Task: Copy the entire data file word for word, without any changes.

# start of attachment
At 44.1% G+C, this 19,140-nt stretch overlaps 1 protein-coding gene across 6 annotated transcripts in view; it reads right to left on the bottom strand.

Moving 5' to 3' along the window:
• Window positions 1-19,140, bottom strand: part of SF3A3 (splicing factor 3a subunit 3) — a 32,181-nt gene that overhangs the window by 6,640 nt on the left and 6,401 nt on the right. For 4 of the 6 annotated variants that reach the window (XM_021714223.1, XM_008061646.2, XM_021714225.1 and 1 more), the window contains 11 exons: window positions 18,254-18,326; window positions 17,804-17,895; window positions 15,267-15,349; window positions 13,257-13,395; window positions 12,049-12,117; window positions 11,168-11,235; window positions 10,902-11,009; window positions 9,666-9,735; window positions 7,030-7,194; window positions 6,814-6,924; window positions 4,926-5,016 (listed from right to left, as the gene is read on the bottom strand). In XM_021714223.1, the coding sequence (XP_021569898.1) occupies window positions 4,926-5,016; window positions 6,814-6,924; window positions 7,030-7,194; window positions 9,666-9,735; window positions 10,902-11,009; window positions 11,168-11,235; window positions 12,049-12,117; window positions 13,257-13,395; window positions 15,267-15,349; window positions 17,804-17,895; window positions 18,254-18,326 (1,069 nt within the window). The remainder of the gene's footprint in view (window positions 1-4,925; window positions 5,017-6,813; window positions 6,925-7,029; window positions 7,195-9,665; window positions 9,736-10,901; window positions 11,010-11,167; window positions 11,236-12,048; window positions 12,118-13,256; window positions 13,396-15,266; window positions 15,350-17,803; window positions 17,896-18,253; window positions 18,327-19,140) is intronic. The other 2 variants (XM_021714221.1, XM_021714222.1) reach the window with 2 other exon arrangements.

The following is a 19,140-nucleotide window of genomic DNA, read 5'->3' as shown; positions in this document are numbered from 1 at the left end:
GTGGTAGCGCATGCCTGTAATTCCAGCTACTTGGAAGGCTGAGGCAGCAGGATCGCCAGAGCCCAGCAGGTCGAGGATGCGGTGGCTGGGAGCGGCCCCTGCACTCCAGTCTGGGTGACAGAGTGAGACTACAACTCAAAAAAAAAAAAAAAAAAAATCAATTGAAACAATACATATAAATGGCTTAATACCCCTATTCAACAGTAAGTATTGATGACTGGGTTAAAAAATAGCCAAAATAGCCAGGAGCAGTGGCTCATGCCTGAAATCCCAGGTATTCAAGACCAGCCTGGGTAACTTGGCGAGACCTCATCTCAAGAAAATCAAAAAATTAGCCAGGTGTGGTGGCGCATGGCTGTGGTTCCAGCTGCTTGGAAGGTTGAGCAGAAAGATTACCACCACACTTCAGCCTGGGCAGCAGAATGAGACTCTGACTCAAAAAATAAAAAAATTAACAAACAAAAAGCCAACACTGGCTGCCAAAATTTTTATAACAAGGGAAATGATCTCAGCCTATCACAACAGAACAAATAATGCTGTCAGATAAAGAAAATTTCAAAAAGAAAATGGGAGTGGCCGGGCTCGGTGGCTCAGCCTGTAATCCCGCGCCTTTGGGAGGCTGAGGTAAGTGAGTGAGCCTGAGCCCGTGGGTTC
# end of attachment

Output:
At 44.1% G+C, this 19,140-nt stretch overlaps 1 protein-coding gene across 6 annotated transcripts in view; it reads right to left on the bottom strand.

Moving 5' to 3' along the window:
• Window positions 1-19,140, bottom strand: part of SF3A3 (splicing factor 3a subunit 3) — a 32,181-nt gene that overhangs the window by 6,640 nt on the left and 6,401 nt on the right. For 4 of the 6 annotated variants that reach the window (XM_021714223.1, XM_008061646.2, XM_021714225.1 and 1 more), the window contains 11 exons: window positions 18,254-18,326; window positions 17,804-17,895; window positions 15,267-15,349; window positions 13,257-13,395; window positions 12,049-12,117; window positions 11,168-11,235; window positions 10,902-11,009; window positions 9,666-9,735; window positions 7,030-7,194; window positions 6,814-6,924; window positions 4,926-5,016 (listed from right to left, as the gene is read on the bottom strand). In XM_021714223.1, the coding sequence (XP_021569898.1) occupies window positions 4,926-5,016; window positions 6,814-6,924; window positions 7,030-7,194; window positions 9,666-9,735; window positions 10,902-11,009; window positions 11,168-11,235; window positions 12,049-12,117; window positions 13,257-13,395; window positions 15,267-15,349; window positions 17,804-17,895; window positions 18,254-18,326 (1,069 nt within the window). The remainder of the gene's footprint in view (window positions 1-4,925; window positions 5,017-6,813; window positions 6,925-7,029; window positions 7,195-9,665; window positions 9,736-10,901; window positions 11,010-11,167; window positions 11,236-12,048; window positions 12,118-13,256; window positions 13,396-15,266; window positions 15,350-17,803; window positions 17,896-18,253; window positions 18,327-19,140) is intronic. The other 2 variants (XM_021714221.1, XM_021714222.1) reach the window with 2 other exon arrangements.

The following is a 19,140-nucleotide window of genomic DNA, read 5'->3' as shown; positions in this document are numbered from 1 at the left end:
GTGGTAGCGCATGCCTGTAATTCCAGCTACTTGGAAGGCTGAGGCAGCAGGATCGCCAGAGCCCAGCAGGTCGAGGATGCGGTGGCTGGGAGCGGCCCCTGCACTCCAGTCTGGGTGACAGAGTGAGACTACAACTCAAAAAAAAAAAAAAAAAAAATCAATTGAAACAATACATATAAATGGCTTAATACCCCTATTCAACAGTAAGTATTGATGACTGGGTTAAAAAATAGCCAAAATAGCCAGGAGCAGTGGCTCATGCCTGAAATCCCAGGTATTCAAGACCAGCCTGGGTAACTTGGCGAGACCTCATCTCAAGAAAATCAAAAAATTAGCCAGGTGTGGTGGCGCATGGCTGTGGTTCCAGCTGCTTGGAAGGTTGAGCAGAAAGATTACCACCACACTTCAGCCTGGGCAGCAGAATGAGACTCTGACTCAAAAAATAAAAAAATTAACAAACAAAAAGCCAACACTGGCTGCCAAAATTTTTATAACAAGGGAAATGATCTCAGCCTATCACAACAGAACAAATAATGCTGTCAGATAAAGAAAATTTCAAAAAGAAAATGGGAGTGGCCGGGCTCGGTGGCTCAGCCTGTAATCCCGCGCCTTTGGGAGGCTGAGGTAAGTGAGTGAGCCTGAGCCCGTGGGTTC